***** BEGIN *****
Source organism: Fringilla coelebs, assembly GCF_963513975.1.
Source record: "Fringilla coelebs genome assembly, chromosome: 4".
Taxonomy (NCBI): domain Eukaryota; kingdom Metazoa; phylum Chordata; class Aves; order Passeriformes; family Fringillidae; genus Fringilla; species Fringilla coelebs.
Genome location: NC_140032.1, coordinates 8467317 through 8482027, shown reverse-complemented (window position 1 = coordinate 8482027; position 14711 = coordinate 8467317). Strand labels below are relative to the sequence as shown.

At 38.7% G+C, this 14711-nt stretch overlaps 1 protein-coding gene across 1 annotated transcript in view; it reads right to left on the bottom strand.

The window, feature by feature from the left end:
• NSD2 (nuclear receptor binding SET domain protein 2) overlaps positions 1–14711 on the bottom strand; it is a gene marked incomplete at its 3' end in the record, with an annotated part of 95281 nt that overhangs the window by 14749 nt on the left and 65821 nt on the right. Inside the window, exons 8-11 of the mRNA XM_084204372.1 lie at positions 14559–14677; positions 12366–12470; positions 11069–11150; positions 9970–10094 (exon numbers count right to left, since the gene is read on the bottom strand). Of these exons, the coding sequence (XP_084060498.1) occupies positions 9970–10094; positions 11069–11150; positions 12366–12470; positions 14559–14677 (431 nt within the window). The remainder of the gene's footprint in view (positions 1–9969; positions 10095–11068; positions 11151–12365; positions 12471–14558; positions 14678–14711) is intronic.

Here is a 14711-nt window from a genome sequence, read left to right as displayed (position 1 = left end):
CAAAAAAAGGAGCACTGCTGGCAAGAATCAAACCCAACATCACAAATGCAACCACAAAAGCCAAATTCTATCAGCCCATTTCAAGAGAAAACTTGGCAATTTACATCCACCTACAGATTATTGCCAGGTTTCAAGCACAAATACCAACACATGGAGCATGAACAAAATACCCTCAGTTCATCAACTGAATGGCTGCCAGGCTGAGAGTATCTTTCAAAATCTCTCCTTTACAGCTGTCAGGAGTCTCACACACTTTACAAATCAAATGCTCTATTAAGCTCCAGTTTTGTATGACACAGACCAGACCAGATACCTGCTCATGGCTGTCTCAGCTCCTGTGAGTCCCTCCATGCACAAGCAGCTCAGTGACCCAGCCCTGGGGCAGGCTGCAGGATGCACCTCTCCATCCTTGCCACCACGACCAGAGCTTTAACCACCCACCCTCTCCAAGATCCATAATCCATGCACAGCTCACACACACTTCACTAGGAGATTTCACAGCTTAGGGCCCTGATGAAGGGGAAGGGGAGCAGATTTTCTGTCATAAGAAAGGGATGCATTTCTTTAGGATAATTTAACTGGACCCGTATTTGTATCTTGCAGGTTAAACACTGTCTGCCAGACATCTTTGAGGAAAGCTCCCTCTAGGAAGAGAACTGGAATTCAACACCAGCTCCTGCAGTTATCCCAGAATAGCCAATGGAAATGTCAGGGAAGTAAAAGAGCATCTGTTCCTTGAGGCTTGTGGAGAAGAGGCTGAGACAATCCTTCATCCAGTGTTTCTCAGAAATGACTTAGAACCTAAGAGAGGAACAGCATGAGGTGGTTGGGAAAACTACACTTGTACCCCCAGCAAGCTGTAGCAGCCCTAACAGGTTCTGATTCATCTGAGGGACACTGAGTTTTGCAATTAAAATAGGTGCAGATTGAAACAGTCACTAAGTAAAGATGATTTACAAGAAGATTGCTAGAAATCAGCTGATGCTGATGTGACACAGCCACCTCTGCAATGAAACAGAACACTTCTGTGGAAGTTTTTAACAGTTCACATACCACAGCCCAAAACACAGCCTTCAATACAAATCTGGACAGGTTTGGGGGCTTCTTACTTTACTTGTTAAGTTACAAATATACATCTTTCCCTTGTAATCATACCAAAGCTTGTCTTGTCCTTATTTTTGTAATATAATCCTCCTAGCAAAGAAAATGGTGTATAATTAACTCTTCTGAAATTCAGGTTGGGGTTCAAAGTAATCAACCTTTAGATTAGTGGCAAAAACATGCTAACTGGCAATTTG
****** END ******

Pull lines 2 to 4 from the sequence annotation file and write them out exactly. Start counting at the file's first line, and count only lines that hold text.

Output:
Source record: "Fringilla coelebs genome assembly, chromosome: 4".
Taxonomy (NCBI): domain Eukaryota; kingdom Metazoa; phylum Chordata; class Aves; order Passeriformes; family Fringillidae; genus Fringilla; species Fringilla coelebs.
Genome location: NC_140032.1, coordinates 8467317 through 8482027, shown reverse-complemented (window position 1 = coordinate 8482027; position 14711 = coordinate 8467317). Strand labels below are relative to the sequence as shown.